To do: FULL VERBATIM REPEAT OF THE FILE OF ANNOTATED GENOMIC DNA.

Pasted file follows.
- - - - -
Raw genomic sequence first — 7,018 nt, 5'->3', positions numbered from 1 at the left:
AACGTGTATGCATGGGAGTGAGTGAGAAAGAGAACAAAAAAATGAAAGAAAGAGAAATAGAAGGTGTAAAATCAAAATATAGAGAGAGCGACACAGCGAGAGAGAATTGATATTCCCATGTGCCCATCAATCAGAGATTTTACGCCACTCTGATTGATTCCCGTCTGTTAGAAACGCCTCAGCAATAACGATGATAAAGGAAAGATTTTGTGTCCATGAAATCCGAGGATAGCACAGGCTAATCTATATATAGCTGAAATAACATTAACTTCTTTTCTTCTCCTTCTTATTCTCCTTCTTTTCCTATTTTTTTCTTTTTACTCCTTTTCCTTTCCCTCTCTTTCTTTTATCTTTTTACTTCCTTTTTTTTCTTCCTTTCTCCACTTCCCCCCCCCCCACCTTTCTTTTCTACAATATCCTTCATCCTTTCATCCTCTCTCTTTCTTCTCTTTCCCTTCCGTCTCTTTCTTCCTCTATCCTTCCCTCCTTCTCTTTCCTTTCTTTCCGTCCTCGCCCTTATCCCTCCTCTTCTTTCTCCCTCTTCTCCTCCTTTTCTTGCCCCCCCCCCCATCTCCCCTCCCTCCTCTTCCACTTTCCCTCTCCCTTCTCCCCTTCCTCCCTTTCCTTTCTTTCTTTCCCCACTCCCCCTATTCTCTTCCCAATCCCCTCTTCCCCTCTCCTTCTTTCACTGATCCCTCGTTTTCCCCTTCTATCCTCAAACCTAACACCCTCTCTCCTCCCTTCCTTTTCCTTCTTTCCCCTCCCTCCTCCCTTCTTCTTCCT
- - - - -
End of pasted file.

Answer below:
Raw genomic sequence first — 7,018 nt, 5'->3', positions numbered from 1 at the left:
AACGTGTATGCATGGGAGTGAGTGAGAAAGAGAACAAAAAAATGAAAGAAAGAGAAATAGAAGGTGTAAAATCAAAATATAGAGAGAGCGACACAGCGAGAGAGAATTGATATTCCCATGTGCCCATCAATCAGAGATTTTACGCCACTCTGATTGATTCCCGTCTGTTAGAAACGCCTCAGCAATAACGATGATAAAGGAAAGATTTTGTGTCCATGAAATCCGAGGATAGCACAGGCTAATCTATATATAGCTGAAATAACATTAACTTCTTTTCTTCTCCTTCTTATTCTCCTTCTTTTCCTATTTTTTTCTTTTTACTCCTTTTCCTTTCCCTCTCTTTCTTTTATCTTTTTACTTCCTTTTTTTTCTTCCTTTCTCCACTTCCCCCCCCCCCACCTTTCTTTTCTACAATATCCTTCATCCTTTCATCCTCTCTCTTTCTTCTCTTTCCCTTCCGTCTCTTTCTTCCTCTATCCTTCCCTCCTTCTCTTTCCTTTCTTTCCGTCCTCGCCCTTATCCCTCCTCTTCTTTCTCCCTCTTCTCCTCCTTTTCTTGCCCCCCCCCCCATCTCCCCTCCCTCCTCTTCCACTTTCCCTCTCCCTTCTCCCCTTCCTCCCTTTCCTTTCTTTCTTTCCCCACTCCCCCTATTCTCTTCCCAATCCCCTCTTCCCCTCTCCTTCTTTCACTGATCCCTCGTTTTCCCCTTCTATCCTCAAACCTAACACCCTCTCTCCTCCCTTCCTTTTCCTTCTTTCCCCTCCCTCCTCCCTTCTTCTTCCT